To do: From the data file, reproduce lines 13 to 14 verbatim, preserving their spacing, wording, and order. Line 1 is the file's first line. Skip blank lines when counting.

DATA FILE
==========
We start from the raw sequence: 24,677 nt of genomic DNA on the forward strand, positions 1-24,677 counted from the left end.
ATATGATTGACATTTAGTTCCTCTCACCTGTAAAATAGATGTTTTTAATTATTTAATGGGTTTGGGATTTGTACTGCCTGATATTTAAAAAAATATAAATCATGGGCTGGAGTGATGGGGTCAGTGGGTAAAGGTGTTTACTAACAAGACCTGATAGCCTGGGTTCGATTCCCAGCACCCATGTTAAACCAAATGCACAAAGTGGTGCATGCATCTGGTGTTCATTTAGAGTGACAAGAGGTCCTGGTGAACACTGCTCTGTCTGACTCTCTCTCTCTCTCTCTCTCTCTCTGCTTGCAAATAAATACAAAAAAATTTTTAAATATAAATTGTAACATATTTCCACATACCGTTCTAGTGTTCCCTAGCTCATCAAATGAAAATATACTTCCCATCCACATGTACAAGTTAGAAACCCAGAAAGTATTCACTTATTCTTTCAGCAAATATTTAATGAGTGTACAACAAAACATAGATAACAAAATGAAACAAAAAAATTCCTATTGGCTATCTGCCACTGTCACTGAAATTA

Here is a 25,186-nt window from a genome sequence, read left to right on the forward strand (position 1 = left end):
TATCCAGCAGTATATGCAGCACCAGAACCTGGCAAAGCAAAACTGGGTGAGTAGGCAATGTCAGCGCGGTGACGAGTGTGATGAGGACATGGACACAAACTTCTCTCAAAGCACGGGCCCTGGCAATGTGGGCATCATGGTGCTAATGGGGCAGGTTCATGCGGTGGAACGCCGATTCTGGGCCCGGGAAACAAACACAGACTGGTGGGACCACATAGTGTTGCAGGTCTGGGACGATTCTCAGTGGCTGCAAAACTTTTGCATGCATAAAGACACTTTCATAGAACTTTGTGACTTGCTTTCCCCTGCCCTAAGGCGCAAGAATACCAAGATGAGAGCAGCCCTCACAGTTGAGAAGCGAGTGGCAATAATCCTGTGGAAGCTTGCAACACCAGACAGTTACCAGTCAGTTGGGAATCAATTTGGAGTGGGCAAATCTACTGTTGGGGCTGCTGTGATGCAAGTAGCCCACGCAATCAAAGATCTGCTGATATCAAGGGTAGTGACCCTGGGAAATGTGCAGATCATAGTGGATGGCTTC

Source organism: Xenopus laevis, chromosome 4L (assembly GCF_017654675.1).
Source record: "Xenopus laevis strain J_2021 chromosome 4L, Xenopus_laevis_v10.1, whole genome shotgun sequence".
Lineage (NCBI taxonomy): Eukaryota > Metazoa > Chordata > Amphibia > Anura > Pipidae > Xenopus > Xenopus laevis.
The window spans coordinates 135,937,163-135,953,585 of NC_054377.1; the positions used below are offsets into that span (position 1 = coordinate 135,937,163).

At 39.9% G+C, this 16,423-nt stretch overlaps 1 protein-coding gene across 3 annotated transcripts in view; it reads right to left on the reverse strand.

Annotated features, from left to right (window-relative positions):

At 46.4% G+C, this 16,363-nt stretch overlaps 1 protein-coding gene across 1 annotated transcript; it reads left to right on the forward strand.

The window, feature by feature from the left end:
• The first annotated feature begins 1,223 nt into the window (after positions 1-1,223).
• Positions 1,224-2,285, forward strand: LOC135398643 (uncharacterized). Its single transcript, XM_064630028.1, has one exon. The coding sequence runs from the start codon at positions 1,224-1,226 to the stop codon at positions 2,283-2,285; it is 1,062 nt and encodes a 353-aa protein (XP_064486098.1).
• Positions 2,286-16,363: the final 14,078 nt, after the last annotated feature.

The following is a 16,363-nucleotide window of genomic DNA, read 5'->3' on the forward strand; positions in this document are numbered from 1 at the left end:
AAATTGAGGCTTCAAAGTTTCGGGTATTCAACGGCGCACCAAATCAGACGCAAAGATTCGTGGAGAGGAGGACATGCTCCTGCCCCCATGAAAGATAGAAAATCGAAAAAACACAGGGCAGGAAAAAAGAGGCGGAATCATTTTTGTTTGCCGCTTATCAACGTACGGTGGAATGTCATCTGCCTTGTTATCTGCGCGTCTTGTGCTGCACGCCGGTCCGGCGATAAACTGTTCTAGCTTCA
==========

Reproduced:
• The first annotated feature begins 1,223 nt into the window (after positions 1-1,223).
• Positions 1,224-2,285, forward strand: LOC135398643 (uncharacterized). Its single transcript, XM_064630028.1, has one exon. The coding sequence runs from the start codon at positions 1,224-1,226 to the stop codon at positions 2,283-2,285; it is 1,062 nt and encodes a 353-aa protein (XP_064486098.1).